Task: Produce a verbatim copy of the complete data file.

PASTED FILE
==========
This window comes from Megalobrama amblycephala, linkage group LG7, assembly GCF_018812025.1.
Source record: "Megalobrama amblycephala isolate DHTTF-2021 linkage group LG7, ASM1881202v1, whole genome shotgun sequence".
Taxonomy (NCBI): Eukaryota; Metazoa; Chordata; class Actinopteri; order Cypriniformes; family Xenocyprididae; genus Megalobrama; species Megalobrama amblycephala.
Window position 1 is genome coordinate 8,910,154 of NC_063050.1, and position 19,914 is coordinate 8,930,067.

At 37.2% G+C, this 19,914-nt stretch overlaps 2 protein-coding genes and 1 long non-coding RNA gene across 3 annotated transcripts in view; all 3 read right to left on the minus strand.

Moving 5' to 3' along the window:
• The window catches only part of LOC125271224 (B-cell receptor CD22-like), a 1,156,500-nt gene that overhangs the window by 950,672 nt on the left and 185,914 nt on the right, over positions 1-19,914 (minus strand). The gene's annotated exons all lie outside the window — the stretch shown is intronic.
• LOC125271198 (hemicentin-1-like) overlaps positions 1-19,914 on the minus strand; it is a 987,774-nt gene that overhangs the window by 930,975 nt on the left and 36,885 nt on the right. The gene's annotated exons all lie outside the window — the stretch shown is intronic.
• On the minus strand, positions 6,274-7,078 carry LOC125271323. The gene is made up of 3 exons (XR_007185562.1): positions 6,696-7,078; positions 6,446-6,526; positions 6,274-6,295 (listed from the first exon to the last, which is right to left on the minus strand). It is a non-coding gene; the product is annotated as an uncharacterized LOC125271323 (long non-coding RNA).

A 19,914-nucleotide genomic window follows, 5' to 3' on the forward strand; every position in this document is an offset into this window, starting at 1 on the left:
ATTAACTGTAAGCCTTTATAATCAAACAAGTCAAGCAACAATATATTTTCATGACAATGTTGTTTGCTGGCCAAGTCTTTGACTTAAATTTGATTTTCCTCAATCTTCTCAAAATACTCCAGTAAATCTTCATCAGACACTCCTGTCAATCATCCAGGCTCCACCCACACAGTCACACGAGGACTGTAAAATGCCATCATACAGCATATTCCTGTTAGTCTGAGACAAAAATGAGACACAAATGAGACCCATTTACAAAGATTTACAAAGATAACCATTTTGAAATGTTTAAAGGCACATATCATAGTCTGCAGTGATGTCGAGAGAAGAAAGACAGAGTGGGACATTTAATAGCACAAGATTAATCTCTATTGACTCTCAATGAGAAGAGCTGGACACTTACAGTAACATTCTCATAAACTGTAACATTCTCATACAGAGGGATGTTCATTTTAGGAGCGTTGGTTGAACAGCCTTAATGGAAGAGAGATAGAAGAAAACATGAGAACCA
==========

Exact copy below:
This window comes from Megalobrama amblycephala, linkage group LG7, assembly GCF_018812025.1.
Source record: "Megalobrama amblycephala isolate DHTTF-2021 linkage group LG7, ASM1881202v1, whole genome shotgun sequence".
Taxonomy (NCBI): Eukaryota; Metazoa; Chordata; class Actinopteri; order Cypriniformes; family Xenocyprididae; genus Megalobrama; species Megalobrama amblycephala.
Window position 1 is genome coordinate 8,910,154 of NC_063050.1, and position 19,914 is coordinate 8,930,067.

At 37.2% G+C, this 19,914-nt stretch overlaps 2 protein-coding genes and 1 long non-coding RNA gene across 3 annotated transcripts in view; all 3 read right to left on the minus strand.

Moving 5' to 3' along the window:
• The window catches only part of LOC125271224 (B-cell receptor CD22-like), a 1,156,500-nt gene that overhangs the window by 950,672 nt on the left and 185,914 nt on the right, over positions 1-19,914 (minus strand). The gene's annotated exons all lie outside the window — the stretch shown is intronic.
• LOC125271198 (hemicentin-1-like) overlaps positions 1-19,914 on the minus strand; it is a 987,774-nt gene that overhangs the window by 930,975 nt on the left and 36,885 nt on the right. The gene's annotated exons all lie outside the window — the stretch shown is intronic.
• On the minus strand, positions 6,274-7,078 carry LOC125271323. The gene is made up of 3 exons (XR_007185562.1): positions 6,696-7,078; positions 6,446-6,526; positions 6,274-6,295 (listed from the first exon to the last, which is right to left on the minus strand). It is a non-coding gene; the product is annotated as an uncharacterized LOC125271323 (long non-coding RNA).

A 19,914-nucleotide genomic window follows, 5' to 3' on the forward strand; every position in this document is an offset into this window, starting at 1 on the left:
ATTAACTGTAAGCCTTTATAATCAAACAAGTCAAGCAACAATATATTTTCATGACAATGTTGTTTGCTGGCCAAGTCTTTGACTTAAATTTGATTTTCCTCAATCTTCTCAAAATACTCCAGTAAATCTTCATCAGACACTCCTGTCAATCATCCAGGCTCCACCCACACAGTCACACGAGGACTGTAAAATGCCATCATACAGCATATTCCTGTTAGTCTGAGACAAAAATGAGACACAAATGAGACCCATTTACAAAGATTTACAAAGATAACCATTTTGAAATGTTTAAAGGCACATATCATAGTCTGCAGTGATGTCGAGAGAAGAAAGACAGAGTGGGACATTTAATAGCACAAGATTAATCTCTATTGACTCTCAATGAGAAGAGCTGGACACTTACAGTAACATTCTCATAAACTGTAACATTCTCATACAGAGGGATGTTCATTTTAGGAGCGTTGGTTGAACAGCCTTAATGGAAGAGAGATAGAAGAAAACATGAGAACCA